Autism spectrum disorder (ASD) is a developmental disability estimated to affect one in 44 children in the United States. The characteristics of ASD vary between individuals but those diagnosed with the disorder can experience challenges socializing and communicating. Further, the ability of individuals with ASD to learn differs significantly. While some people with ASD are intellectually gifted, others require significant intervention. Substantial research indicates major benefits for early intervention in children diagnosed with ASD. Thus, developing methods to diagnose ASD as early as possible are needed.
A recent study published in Genome Biology has uncovered a new clue to assist in the early diagnosis of ASD, and, surprisingly, it lies in the placenta. The placenta is a tissue that develops during pregnancy to transport nutrients from mother to baby and remove waste from the baby’s bloodstream. The complex genetics involved in the development of ASD has posed challenges to identifying biomarkers common to ASD. Notably, many genetic modifications, including DNA methylation, are detectable in the placenta. Developing a method to diagnose ASD through the placenta could provide valuable resources allowing doctors to provide the best possible healthcare to children.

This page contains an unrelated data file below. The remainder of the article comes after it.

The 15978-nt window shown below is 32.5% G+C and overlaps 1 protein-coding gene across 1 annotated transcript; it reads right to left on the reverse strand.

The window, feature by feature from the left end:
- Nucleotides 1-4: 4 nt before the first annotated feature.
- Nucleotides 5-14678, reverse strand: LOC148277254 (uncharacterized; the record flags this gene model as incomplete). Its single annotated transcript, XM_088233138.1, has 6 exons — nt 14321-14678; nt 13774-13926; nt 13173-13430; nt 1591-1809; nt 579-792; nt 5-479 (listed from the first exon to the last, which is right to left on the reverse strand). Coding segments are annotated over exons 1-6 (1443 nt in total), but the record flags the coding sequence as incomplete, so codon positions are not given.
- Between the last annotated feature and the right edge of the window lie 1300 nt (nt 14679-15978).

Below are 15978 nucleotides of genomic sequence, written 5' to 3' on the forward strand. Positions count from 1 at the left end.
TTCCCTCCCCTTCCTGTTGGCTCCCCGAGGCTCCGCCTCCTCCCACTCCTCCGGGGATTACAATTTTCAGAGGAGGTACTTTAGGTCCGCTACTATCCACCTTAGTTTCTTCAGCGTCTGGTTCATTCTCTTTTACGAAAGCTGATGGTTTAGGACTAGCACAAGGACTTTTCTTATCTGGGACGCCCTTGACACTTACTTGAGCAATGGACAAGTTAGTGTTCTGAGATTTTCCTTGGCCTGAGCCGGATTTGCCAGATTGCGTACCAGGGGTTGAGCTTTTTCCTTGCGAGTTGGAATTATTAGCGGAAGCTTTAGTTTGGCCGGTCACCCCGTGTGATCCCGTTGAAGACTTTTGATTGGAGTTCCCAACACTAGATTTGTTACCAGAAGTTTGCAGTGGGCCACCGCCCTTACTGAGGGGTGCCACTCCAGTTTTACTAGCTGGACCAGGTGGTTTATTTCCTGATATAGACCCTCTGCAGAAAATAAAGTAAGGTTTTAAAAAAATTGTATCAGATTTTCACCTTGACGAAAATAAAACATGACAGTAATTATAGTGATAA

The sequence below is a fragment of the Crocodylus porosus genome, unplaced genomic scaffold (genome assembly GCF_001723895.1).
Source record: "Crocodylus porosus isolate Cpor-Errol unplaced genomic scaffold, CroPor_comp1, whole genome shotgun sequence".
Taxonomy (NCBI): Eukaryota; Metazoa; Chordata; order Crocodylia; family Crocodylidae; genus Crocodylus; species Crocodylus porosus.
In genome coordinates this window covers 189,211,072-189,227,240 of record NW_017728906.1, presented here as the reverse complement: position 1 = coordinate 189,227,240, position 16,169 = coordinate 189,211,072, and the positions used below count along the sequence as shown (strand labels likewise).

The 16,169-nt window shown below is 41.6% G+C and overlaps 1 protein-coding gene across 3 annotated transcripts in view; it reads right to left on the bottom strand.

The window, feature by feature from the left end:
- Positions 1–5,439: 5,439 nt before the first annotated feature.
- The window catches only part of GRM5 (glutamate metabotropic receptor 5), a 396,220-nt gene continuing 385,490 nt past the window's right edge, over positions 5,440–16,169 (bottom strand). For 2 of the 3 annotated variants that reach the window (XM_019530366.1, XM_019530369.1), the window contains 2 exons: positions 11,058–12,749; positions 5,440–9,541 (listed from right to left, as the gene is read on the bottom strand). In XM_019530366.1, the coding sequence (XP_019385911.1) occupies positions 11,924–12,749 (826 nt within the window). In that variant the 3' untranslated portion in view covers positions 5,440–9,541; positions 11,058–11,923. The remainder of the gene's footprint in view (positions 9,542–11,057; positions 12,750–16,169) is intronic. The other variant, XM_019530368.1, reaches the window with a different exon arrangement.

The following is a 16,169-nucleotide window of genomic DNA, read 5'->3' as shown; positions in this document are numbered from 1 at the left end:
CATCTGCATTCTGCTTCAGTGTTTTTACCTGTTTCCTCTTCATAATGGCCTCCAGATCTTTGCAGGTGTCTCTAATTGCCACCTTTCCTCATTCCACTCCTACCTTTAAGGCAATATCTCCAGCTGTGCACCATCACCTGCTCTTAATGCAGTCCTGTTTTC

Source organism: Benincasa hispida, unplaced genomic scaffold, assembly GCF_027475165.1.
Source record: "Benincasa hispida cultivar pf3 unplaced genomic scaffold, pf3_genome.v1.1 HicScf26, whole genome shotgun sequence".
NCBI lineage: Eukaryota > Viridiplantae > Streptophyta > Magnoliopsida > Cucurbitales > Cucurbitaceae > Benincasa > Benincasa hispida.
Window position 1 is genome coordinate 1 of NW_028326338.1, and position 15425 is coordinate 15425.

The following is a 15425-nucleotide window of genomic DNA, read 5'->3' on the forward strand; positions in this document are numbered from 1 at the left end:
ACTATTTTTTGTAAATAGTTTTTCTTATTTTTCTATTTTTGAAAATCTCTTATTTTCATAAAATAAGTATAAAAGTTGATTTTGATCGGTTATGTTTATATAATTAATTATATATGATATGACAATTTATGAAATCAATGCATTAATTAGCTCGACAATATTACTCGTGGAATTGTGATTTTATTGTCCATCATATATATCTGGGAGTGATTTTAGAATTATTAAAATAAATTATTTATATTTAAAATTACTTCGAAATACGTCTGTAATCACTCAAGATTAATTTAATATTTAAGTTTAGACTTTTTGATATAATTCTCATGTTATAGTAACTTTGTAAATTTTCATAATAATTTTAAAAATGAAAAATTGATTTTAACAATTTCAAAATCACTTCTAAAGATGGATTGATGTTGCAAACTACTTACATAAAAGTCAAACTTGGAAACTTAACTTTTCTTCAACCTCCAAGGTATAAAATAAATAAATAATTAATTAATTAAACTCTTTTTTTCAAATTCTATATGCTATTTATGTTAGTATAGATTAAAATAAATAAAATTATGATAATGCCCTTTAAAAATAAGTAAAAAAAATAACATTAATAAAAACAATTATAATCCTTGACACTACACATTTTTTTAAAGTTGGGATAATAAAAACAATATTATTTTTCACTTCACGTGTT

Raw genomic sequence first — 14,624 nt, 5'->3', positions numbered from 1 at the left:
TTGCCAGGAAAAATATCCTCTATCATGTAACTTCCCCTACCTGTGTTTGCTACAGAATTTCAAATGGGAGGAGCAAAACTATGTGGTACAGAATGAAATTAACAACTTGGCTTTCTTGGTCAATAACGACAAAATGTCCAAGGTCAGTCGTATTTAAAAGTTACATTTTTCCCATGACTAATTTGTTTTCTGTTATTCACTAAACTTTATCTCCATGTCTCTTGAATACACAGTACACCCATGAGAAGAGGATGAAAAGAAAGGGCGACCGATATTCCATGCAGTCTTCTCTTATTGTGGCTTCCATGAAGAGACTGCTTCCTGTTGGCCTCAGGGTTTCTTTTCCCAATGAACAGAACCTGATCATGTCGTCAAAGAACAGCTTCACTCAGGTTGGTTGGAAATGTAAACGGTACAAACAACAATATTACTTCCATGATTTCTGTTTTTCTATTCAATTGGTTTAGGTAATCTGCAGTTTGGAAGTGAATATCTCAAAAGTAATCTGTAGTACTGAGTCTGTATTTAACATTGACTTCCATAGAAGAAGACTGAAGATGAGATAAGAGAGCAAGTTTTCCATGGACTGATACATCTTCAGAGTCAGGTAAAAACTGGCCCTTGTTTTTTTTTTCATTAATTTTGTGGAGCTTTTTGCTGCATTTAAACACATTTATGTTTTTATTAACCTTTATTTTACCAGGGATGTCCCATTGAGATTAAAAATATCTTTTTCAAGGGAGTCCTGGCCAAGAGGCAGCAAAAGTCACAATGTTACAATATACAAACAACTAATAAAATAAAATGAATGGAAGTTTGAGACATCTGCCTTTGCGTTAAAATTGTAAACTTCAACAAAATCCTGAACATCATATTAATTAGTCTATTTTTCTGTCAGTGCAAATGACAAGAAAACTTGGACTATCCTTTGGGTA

The researchers performed a combination of whole-genome sequencing (WGS) and whole genome bisulfite sequencing (WGBS) on 204 placenta samples collected as part of two ongoing studies (MARBLES and EARLI). The mothers included in the study had at least one child with autism and were identified as high-risk of having a child with ASD. The children received comprehensive, standardized diagnostic and developmental assessments at three years of age. The study identified a gene, NHIP, present in the placenta of babies eventually diagnosed with ASD.
The authors conclude that the characterization of NIHP will be essential to understanding the genetic makeup of ASD and the hereditary risks of the disease. Further investigation to corroborate these findings could establish NHIP as an important biomarker of ASD that can be identified at birth, well before the onset of symptoms. NHIP identification in placental tissue could significantly accelerate the diagnosis of ASD and allow for early intervention therapies for children. Further, as an organ typically discarded after birth, the placenta could provide this essential and timely genetic information without causing any undue harm to the baby.